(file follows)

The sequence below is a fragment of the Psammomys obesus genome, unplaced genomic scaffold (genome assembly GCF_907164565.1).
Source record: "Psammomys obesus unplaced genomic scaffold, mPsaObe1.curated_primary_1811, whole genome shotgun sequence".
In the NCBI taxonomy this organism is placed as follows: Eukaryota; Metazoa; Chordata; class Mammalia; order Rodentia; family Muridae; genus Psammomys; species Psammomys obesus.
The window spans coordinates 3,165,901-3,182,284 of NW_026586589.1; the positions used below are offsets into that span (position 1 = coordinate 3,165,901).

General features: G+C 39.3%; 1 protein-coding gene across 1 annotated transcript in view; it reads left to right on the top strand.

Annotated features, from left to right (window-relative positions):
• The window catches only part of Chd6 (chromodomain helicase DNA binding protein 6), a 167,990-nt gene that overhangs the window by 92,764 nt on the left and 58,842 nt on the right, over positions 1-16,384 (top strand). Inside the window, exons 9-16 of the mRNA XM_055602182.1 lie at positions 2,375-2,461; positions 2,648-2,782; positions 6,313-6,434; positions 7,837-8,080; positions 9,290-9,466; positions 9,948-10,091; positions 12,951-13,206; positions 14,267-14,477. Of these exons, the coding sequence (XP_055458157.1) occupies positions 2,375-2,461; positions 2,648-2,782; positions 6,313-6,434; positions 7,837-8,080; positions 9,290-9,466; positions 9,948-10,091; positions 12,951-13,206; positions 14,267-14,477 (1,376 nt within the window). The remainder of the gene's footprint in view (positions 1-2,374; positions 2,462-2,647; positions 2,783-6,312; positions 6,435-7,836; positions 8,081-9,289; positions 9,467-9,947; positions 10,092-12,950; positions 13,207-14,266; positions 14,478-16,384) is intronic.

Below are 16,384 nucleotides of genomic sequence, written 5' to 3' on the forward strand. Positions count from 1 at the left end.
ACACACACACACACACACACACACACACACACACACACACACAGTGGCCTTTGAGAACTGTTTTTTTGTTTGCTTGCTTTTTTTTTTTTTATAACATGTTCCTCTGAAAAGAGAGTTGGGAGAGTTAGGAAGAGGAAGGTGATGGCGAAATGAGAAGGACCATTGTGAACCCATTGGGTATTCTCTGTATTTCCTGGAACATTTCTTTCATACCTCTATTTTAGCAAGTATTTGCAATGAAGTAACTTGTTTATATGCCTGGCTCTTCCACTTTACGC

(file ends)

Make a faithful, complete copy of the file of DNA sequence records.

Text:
The sequence below is a fragment of the Psammomys obesus genome, unplaced genomic scaffold (genome assembly GCF_907164565.1).
Source record: "Psammomys obesus unplaced genomic scaffold, mPsaObe1.curated_primary_1811, whole genome shotgun sequence".
In the NCBI taxonomy this organism is placed as follows: Eukaryota; Metazoa; Chordata; class Mammalia; order Rodentia; family Muridae; genus Psammomys; species Psammomys obesus.
The window spans coordinates 3,165,901-3,182,284 of NW_026586589.1; the positions used below are offsets into that span (position 1 = coordinate 3,165,901).

General features: G+C 39.3%; 1 protein-coding gene across 1 annotated transcript in view; it reads left to right on the top strand.

Annotated features, from left to right (window-relative positions):
• The window catches only part of Chd6 (chromodomain helicase DNA binding protein 6), a 167,990-nt gene that overhangs the window by 92,764 nt on the left and 58,842 nt on the right, over positions 1-16,384 (top strand). Inside the window, exons 9-16 of the mRNA XM_055602182.1 lie at positions 2,375-2,461; positions 2,648-2,782; positions 6,313-6,434; positions 7,837-8,080; positions 9,290-9,466; positions 9,948-10,091; positions 12,951-13,206; positions 14,267-14,477. Of these exons, the coding sequence (XP_055458157.1) occupies positions 2,375-2,461; positions 2,648-2,782; positions 6,313-6,434; positions 7,837-8,080; positions 9,290-9,466; positions 9,948-10,091; positions 12,951-13,206; positions 14,267-14,477 (1,376 nt within the window). The remainder of the gene's footprint in view (positions 1-2,374; positions 2,462-2,647; positions 2,783-6,312; positions 6,435-7,836; positions 8,081-9,289; positions 9,467-9,947; positions 10,092-12,950; positions 13,207-14,266; positions 14,478-16,384) is intronic.

Below are 16,384 nucleotides of genomic sequence, written 5' to 3' on the forward strand. Positions count from 1 at the left end.
ACACACACACACACACACACACACACACACACACACACACACAGTGGCCTTTGAGAACTGTTTTTTTGTTTGCTTGCTTTTTTTTTTTTTATAACATGTTCCTCTGAAAAGAGAGTTGGGAGAGTTAGGAAGAGGAAGGTGATGGCGAAATGAGAAGGACCATTGTGAACCCATTGGGTATTCTCTGTATTTCCTGGAACATTTCTTTCATACCTCTATTTTAGCAAGTATTTGCAATGAAGTAACTTGTTTATATGCCTGGCTCTTCCACTTTACGC